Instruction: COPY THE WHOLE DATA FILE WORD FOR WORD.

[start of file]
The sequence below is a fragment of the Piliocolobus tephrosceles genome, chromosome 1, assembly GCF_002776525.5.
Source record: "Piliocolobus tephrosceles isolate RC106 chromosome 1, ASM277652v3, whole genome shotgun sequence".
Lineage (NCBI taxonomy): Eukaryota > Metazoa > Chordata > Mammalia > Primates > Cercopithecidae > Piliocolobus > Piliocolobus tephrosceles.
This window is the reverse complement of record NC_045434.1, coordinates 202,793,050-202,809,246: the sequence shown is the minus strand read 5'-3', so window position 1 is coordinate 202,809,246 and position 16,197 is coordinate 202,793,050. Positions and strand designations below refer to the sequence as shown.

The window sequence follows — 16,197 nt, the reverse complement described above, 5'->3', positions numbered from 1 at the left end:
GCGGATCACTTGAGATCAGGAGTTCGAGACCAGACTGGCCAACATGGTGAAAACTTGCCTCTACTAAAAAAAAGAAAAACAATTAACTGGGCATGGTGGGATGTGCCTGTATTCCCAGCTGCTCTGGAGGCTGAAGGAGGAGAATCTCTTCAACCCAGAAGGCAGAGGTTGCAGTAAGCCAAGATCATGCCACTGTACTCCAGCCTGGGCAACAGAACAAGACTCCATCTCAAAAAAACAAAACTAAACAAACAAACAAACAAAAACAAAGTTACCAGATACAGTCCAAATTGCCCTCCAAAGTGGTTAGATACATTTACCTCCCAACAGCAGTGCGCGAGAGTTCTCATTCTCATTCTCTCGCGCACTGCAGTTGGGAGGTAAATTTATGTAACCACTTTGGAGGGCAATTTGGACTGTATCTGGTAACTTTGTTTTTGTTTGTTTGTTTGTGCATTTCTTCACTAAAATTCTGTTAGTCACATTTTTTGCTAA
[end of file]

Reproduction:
The sequence below is a fragment of the Piliocolobus tephrosceles genome, chromosome 1, assembly GCF_002776525.5.
Source record: "Piliocolobus tephrosceles isolate RC106 chromosome 1, ASM277652v3, whole genome shotgun sequence".
Lineage (NCBI taxonomy): Eukaryota > Metazoa > Chordata > Mammalia > Primates > Cercopithecidae > Piliocolobus > Piliocolobus tephrosceles.
This window is the reverse complement of record NC_045434.1, coordinates 202,793,050-202,809,246: the sequence shown is the minus strand read 5'-3', so window position 1 is coordinate 202,809,246 and position 16,197 is coordinate 202,793,050. Positions and strand designations below refer to the sequence as shown.

The window sequence follows — 16,197 nt, the reverse complement described above, 5'->3', positions numbered from 1 at the left end:
GCGGATCACTTGAGATCAGGAGTTCGAGACCAGACTGGCCAACATGGTGAAAACTTGCCTCTACTAAAAAAAAGAAAAACAATTAACTGGGCATGGTGGGATGTGCCTGTATTCCCAGCTGCTCTGGAGGCTGAAGGAGGAGAATCTCTTCAACCCAGAAGGCAGAGGTTGCAGTAAGCCAAGATCATGCCACTGTACTCCAGCCTGGGCAACAGAACAAGACTCCATCTCAAAAAAACAAAACTAAACAAACAAACAAACAAAAACAAAGTTACCAGATACAGTCCAAATTGCCCTCCAAAGTGGTTAGATACATTTACCTCCCAACAGCAGTGCGCGAGAGTTCTCATTCTCATTCTCTCGCGCACTGCAGTTGGGAGGTAAATTTATGTAACCACTTTGGAGGGCAATTTGGACTGTATCTGGTAACTTTGTTTTTGTTTGTTTGTTTGTGCATTTCTTCACTAAAATTCTGTTAGTCACATTTTTTGCTAA